# Are there any known infinite series of rational terms that are just irrational (not transcendental)?

I have probably encountered hundreds of infinite series where each term is rational. In each case (as far as I can remember), the value of the infinite series was either rational or transcendental.

For example, some simple cases include: \begin{align} \sum_{r=1}^{\infty}\frac{1}{2^r}&=1\\ \sum_{r=1}^{\infty}\frac{1}{r^2}&=\frac{\pi^2}{6}\\ \sum_{r=1}^{\infty}\frac{1}{r^2+1}&=\frac{1}{2}(\pi\coth\pi-1). \end{align} I realize that it's definitely not known that it's true that infinite series of rational terms can only be rational or transcendental, as otherwise we wouldn't say that $$\zeta(3)$$ and other constants are irrational; we'd immediately be able to say that they are transcendental, so I'm not asking that. I'm asking if anyone knows of any infinite series of rational terms that is just irrational, not transcendental.

• Consider the binomial expansion of $\sqrt{1+x}$ and put $x=1$, say. Mar 31, 2021 at 15:33
• @Tavish isn't the binomial series only valid for $\lvert x\rvert <1$? I see your point though, thank you very much for the simple example. Mar 31, 2021 at 15:34
• Sure, you can take $x=0.5$ for example then. I really was referring to the limit $x\to 1^-$. Mar 31, 2021 at 16:16

$$\sqrt2 = 1 + \frac{4}{10} + \frac{1}{100} + \frac{4}{1000} + \frac{2}{10000} + \frac{1}{100000} + \frac{3}{1000000} + \cdots$$

In general, $$\alpha = \lfloor\alpha\rfloor + \sum_{n=1}^\infty \frac{\lfloor 10^n \alpha\rfloor - 10 \lfloor 10^{n-1}\alpha\rfloor}{10^n}$$ so every real number $$\alpha$$ -- be it rational, algebraic, or transcendental -- is the sum of some infinite series of rationals.

• This is the best answer I think.+1 Mar 31, 2021 at 16:05
• Thank you very much, this answer is great! Mar 31, 2021 at 17:53

This answer provides one infinite series for the number $$\sqrt 2$$, as well as two infinite series for the famous golden ratio $$\phi$$. $$\sum_{n=0}^{\infty}\frac{(-1)^n(2n)!}{(1-2n)(n!)^24^n}=1+\frac{1}{2}-\frac{1}{8}+\frac{1}{16}-\frac{5}{126}+...=\sqrt 2.$$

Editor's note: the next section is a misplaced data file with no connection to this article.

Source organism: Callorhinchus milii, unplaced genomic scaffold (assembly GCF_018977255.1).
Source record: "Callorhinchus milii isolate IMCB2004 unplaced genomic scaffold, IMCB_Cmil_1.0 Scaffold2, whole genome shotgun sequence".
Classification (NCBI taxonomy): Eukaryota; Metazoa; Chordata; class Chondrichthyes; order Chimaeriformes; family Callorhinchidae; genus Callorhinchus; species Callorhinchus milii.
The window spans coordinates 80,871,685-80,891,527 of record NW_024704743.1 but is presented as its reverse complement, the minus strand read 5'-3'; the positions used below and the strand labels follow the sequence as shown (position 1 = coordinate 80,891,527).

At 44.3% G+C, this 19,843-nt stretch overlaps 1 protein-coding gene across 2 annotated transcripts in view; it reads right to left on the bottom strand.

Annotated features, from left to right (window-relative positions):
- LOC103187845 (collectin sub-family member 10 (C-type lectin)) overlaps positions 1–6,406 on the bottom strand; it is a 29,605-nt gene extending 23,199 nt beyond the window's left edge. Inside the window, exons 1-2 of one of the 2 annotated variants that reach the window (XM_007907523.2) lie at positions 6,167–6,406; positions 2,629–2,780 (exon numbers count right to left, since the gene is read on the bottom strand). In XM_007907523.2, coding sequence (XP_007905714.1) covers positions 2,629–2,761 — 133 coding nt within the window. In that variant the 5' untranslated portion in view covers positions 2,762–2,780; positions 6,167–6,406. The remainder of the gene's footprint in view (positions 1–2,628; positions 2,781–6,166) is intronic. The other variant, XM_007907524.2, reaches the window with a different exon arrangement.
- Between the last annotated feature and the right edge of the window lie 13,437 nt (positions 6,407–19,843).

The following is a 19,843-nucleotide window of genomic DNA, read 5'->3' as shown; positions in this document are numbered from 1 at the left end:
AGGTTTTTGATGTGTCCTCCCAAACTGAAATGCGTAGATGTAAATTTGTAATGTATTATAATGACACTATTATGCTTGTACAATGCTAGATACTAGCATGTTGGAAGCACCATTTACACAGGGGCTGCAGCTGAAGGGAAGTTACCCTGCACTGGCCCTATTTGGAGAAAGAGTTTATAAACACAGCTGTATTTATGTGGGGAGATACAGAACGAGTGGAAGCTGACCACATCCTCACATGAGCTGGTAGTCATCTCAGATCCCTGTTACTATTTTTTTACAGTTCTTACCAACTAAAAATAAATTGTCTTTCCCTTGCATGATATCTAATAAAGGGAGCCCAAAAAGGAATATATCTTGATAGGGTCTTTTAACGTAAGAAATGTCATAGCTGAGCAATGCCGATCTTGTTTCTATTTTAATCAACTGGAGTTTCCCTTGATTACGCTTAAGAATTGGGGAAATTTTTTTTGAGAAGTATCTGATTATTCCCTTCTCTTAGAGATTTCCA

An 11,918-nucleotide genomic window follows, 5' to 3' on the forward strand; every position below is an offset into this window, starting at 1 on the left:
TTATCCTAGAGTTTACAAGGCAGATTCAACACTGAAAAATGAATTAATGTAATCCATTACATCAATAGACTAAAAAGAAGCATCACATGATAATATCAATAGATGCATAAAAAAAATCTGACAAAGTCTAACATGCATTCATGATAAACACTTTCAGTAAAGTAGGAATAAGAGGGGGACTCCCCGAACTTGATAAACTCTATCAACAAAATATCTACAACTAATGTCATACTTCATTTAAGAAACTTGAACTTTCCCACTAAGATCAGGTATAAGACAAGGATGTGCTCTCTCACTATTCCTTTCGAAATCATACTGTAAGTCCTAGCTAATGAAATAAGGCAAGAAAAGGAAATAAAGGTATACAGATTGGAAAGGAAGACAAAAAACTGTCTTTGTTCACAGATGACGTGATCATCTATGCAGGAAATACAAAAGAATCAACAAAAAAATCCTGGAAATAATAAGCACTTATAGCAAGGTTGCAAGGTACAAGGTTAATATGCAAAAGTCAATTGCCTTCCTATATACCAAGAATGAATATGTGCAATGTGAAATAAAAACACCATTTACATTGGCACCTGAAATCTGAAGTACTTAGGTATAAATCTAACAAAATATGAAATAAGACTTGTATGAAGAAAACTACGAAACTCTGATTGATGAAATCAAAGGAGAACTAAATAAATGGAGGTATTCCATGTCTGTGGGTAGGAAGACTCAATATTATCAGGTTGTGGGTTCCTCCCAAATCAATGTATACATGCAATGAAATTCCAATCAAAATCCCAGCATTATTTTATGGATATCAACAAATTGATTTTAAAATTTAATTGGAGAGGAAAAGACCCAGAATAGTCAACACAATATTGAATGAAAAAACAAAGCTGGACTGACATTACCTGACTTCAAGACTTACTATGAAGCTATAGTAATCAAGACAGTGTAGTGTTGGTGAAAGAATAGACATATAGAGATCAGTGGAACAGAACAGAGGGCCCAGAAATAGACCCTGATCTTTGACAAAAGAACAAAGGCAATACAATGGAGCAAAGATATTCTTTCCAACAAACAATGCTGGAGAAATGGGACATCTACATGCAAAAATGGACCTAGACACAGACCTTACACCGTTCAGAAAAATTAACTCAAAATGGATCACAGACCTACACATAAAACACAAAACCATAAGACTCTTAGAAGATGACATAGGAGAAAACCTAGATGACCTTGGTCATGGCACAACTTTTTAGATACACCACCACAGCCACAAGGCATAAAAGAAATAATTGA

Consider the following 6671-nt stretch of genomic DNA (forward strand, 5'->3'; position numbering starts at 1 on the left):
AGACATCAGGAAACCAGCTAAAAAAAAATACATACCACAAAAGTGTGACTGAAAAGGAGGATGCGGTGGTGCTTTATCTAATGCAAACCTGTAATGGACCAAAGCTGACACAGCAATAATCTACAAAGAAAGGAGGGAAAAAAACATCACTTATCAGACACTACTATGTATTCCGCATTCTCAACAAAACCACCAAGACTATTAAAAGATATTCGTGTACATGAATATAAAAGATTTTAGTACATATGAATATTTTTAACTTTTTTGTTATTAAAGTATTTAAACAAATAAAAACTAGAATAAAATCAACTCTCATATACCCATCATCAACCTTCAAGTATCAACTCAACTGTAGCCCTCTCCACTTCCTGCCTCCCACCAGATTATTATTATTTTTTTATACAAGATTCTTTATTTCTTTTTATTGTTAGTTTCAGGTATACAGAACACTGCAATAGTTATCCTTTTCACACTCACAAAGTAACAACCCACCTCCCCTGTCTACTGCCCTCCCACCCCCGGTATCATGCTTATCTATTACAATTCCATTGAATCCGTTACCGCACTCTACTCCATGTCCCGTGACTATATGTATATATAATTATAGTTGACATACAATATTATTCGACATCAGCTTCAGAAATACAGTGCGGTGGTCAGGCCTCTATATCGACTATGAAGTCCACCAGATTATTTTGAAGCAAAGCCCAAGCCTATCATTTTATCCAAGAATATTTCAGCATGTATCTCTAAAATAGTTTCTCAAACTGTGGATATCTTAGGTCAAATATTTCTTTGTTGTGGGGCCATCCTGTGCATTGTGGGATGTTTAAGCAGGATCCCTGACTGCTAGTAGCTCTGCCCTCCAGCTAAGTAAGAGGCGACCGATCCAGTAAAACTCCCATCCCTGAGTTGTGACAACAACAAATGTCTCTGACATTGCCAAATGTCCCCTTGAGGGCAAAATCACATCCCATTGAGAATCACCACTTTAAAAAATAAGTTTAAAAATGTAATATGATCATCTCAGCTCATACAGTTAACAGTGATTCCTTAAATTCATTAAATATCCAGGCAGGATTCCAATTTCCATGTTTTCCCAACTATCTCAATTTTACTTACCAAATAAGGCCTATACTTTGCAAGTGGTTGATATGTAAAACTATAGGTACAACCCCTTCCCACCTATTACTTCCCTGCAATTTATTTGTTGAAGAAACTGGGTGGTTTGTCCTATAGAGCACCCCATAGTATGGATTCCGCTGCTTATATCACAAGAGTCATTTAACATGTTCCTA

This follows from the power series of $$\sqrt{x+1}$$. For more infinite series that are equal to $$\sqrt 2$$, look here.

Series with Fibonacci numbers

Let $$F_n$$ denotes the $$n$$th Fibonacci number. Then $$\phi=1+\sum_{n=1}^{\infty}\frac{(-1)^{n+1}}{F_nF_{n+1}}.$$

Series with Catalan's number

Let $$C_n$$ denote the $$n$$th Catalan number. Then $$\phi=\frac{13}{2^3}+\sum_{n=0}^{\infty}\frac{(-1)^{n+1}C_{n+1}}{2^{4n+7}}.$$

• Wow...I love the ones involving $\phi$! Thank you! Mar 31, 2021 at 17:53
• For the first series involving $\phi$, do you mean to start the summation at $n=1$? Apr 10, 2021 at 22:37
• @A-LevelStudent Yes of course, I'm sorry for the typo. The series would otherwise not converge because we'd have $F_0=0$ in the denominator. Here is an approximation for the first $100$ terms of this series for the golden ration. Apr 10, 2021 at 22:50
• I thought so. I really do like that series, I even asked a question about it today :) math.stackexchange.com/questions/4097383/… Apr 10, 2021 at 22:51
• @A-LevelStudent Nice question! I guess one could prove it with the recurrence relation of the Fibonacci numbers. To apologize for my typo ;), here is another series for the golden ratio involving $\pi$ (which converges very fast): $$\phi = 2\sum_{n=0}^\infty\frac{(-1)^n\pi^{2n}}{25^n(2n)!}$$ Apr 10, 2021 at 23:03

The Taylor series expansion of $$\sqrt{1+x}$$ at $$x=1$$ is irrational, not transcendental, and each term of the series is rational.

Series $$\frac{1}{(4-x)^{1/2}} = \frac{1}{2} + \frac{1}{16}x + \frac{3}{156}x^2+\frac{5}{2048}x^3 + \dots$$ has rational coefficinets and radius of convergence $$4$$. Plug in $$x=1$$ $$\frac{1}{\sqrt3} = \frac{1}{2} + \frac{1}{16} + \frac{3}{156}+\frac{5}{2048} + \dots$$

Let $$a_n = \lfloor 10^nb\rfloor 10^{-n}$$

Then $$a_n$$ converges to $$b$$

Where $$b$$ is any irrational number .

From the sequence $$a_n$$ one can easily create a series (by subtracting of the previous term ).

So $$\sum z_{n}$$ goes to $$b$$ ,where $$z_n=a_{n+1}-a_{n}$$ and all $$z_n$$ are rational (since all $$a_{n}$$ are rational)

So taking $$b$$ to be an irrational number which is not transcendental answers the question.

You can derive a infinite series of rational terms for any algebraic irrational number using the binomial theorem.

i.e.

$$\sqrt[r]{x}=\sum _{n=0}^{\infty } \frac{ \Gamma \left(n+\frac{1}{r}\right)}{n! \,\Gamma \left(\frac{1}{r}\right)}\left(1-\frac{1}{x}\right)^n \tag{1}$$

$$\frac{1}{\sqrt[r]{x}}=\sum _{n=0}^{\infty } \frac{ \Gamma \left(n-\frac{1}{r}\right)}{n! \,\Gamma \left(-\frac{1}{r}\right)}\left(1-\frac{1}{x}\right)^n\tag{2}$$

both valid for rational $$x>1$$ and $$r>1$$

see my previous questions here and here